Dear RARE friends,
When I was younger, I hated the word, I refused to use it and I would argue with anyone that used it in reference to me. I definitely thought it was offensive.
The reason I’m so excited to share this is because, learning to identify and embrace the word disabled has been a turning point in my life.
Before I started writing this article I did a bit of research on the word disabled and what it means to the people around me. I wanted to know if they would avoid using that word to describe me and if so, why.
There are a huge amount of people that don’t have any experience with a disabled person, meaning they only have the poor media representations and prejudices to base their opinion on. I was the same when I was first diagnosed, it was these preconceptions that resulted in me thinking disabled was a bad word and not one I wanted associated with me. I also thought I had to prove to people that my disability did not define me and someone telling me “I don’t look disabled” or anything else separating me from the word disabled, was a compliment.
Let’s unpick this, I was desperate to show people that I could do a lot of ‘normal’ things despite my disability because at this time, I thought of it as a limitation. However, my disability does define me and I’m happy with that. It has changed my perception on just about everything, it has given me so many opportunities and it has introduced me to some of the best people I will ever meet.
It’s a nightmare to live with at times, a bit like looking after a really stroppy toddler so of course it defines me in part. But it doesn’t define ALL of me and it’s definitely not the only defining thing about me. To suggest otherwise that’s what I find offensive!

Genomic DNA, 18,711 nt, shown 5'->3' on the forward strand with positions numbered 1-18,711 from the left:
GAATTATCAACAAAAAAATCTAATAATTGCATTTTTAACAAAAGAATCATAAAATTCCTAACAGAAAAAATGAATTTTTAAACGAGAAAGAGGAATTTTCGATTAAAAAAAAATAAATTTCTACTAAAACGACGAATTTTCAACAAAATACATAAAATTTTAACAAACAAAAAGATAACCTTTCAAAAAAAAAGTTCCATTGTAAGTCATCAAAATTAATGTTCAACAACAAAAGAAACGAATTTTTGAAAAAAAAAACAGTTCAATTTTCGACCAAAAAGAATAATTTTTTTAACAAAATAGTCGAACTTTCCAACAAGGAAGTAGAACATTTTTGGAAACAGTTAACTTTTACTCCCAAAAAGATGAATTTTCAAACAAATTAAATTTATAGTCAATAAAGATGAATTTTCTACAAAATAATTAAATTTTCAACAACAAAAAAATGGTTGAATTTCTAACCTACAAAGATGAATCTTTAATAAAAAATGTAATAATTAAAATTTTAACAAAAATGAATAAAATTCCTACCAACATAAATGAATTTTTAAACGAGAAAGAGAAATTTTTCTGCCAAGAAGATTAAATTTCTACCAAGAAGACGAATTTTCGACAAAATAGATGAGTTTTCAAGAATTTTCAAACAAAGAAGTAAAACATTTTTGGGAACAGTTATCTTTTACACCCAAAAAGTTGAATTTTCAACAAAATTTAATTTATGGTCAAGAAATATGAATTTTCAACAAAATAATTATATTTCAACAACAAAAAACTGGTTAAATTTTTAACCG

As for people trying to compliment me with “you don’t look disabled” or “you don’t act disabled”, (which is actually more common than you think) - it’s not a compliment. All this means is the person has a small idea of what a disabled person looks/acts like in their head and I don’t fit into this box, normally these small ideas are based on the negative preconceptions I was talking about earlier.
The disabled community includes some of the most successful, determined, strong and kind people I know so why would I not want to look or act like that?
If you’re an able-bodied person reading this I am almost certain you don’t intend to be ableist. I don’t think I’ve ever had someone say something to me to be malicious or harmful, but impact is bigger than intent. Let me give you an example, you might say to someone “I don’t even see you as disabled, you’re more than that”. Your intention is good and your heart is in the right place but that’s not enough. What you’re actually saying is “I don’t think of disabled people succeeding and doing things with their life, so your identity confuses me”. Also, disability is something that NEEDS to be seen and recognised for things to improve, but that’s an article for another day.
I wrote a blog not too long ago, about people’s perceptions of disability and I included some of the ridiculous things strangers have said to me. In that article I said, instead of rejecting the word disabled because of its negative connotations, it is much more empowering to reject the negative connotations society places on disability; which is still true today. Except now I want to be one of the people helping to remove these negative connotations from our society. Disability is not a bad word, stop confusing it with inability.
Written by Georgia Hart, as part of her regular With Love Georgia column